Warm weather is expected to continue through the weekend and into next week -- and could break even more records before the hot spell is through, weather officials said.
The mercury hit 83 degrees in Long Beach, beating the 1972 high of 81 degrees.
In downtown Los Angeles, temperatures reached 82 degrees, making it the second warmest Christmas Day since records began in 1877 and well above the seasonal average of 67 degrees. The record was set in 1980 with a high of 85 downtown.
Hot holiday seasons are not uncommon.
"There are many years where I can remember wearing shorts and a tank top on Christmas," said Bonnie Bartling of the
But this season has been noteworthy for the sudden shifts from hot to cold temperatures.
"We've been flip-flopping a lot this winter," Bartling said.
This hot spell could break more records. The forecast for Burbank on Thursday is 82 degrees, one degree short of the record high set in 1947.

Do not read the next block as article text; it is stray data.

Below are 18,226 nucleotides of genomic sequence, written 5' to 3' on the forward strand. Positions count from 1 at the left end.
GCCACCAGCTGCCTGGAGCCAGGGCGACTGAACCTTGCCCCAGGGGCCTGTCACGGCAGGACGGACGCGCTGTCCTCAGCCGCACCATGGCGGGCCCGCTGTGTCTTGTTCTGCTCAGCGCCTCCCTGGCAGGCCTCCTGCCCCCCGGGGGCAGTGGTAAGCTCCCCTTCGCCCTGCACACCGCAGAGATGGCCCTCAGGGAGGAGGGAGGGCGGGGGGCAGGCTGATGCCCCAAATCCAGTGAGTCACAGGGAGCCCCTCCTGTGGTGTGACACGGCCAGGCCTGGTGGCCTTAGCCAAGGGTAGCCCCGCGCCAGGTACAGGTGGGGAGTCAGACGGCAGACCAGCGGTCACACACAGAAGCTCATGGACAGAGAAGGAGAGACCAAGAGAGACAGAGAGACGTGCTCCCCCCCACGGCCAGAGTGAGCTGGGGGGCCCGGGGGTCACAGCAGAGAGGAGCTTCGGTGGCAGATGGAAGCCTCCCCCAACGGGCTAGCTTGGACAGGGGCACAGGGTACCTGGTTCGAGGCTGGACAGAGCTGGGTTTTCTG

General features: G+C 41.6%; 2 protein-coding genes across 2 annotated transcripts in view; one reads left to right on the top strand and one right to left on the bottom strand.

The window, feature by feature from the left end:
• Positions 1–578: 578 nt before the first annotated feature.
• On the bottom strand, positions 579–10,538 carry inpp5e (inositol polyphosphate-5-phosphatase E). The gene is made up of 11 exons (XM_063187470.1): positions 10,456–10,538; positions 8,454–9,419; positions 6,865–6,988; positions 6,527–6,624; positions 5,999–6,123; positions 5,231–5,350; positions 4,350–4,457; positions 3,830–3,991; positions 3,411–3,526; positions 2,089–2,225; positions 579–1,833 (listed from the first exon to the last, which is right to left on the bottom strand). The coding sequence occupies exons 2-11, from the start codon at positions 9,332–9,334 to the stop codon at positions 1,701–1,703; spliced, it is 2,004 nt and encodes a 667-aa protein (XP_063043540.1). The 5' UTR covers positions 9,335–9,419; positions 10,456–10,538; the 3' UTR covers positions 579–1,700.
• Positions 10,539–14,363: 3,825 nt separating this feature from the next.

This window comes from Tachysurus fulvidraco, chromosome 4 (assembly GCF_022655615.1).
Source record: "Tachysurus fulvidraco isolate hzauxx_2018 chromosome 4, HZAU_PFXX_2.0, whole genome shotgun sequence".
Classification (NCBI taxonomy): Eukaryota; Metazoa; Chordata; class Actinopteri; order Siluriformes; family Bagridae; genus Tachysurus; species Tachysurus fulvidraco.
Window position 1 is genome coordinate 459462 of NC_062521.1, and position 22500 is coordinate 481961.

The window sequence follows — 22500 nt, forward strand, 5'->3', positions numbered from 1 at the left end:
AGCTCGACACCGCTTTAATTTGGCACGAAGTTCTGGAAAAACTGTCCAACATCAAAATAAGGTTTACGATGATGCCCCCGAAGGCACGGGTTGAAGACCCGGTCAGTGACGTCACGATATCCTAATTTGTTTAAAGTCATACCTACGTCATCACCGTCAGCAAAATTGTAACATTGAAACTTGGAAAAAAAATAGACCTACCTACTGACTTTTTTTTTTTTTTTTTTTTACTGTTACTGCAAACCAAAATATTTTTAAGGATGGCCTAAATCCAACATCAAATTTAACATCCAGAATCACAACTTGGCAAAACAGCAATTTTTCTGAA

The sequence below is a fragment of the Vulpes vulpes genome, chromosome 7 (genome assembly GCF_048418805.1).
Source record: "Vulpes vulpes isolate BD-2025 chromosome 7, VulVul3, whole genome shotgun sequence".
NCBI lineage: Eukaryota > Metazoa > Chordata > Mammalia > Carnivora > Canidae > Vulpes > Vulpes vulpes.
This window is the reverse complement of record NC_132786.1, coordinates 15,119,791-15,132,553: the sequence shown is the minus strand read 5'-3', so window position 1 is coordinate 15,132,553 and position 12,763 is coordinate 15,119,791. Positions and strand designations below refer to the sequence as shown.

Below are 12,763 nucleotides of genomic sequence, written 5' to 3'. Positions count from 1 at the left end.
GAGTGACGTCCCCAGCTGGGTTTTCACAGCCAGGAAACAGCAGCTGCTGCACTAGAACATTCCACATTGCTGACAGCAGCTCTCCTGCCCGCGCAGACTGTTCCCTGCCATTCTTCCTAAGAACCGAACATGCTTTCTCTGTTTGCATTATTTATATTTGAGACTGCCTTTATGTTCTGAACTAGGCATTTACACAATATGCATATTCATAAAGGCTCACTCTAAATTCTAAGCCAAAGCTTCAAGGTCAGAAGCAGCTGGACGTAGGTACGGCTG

A red flag warning will remain in effect until at least 6 p.m. Thursday for much of Los Angeles and Ventura counties, according to the National Weather Service.
Forecasters there say that moderate to strong Santa Ana winds will continue across the mountains as well as nearby coastal and valley areas.
The strongest winds were expected late Wednesday and Thursday morning, according to the National Weather Service, and were expected to reach gusts of 40 miles per hour “although gusty winds will continue through late Thursday afternoon,” the weather service said.
Temperatures were also forecast to be above normal and humidity relatively low.
“If fire ignition occurs … there would be the potential for rapid wildfire spread that could threaten life and property,” the NWS said on a red flag alert.
A wind advisory is in effect for much of Los Angeles and Ventura counties through Thursday afternoon as gusty northeast winds are forecast.
[For the record, 8:06 a.m. Thursday, Dec. 26 : An earlier version of this post incorrectly stated that it hit 85 degrees in Long Beach. The temperature peaked at 83 degrees, according to the National Weather Service.]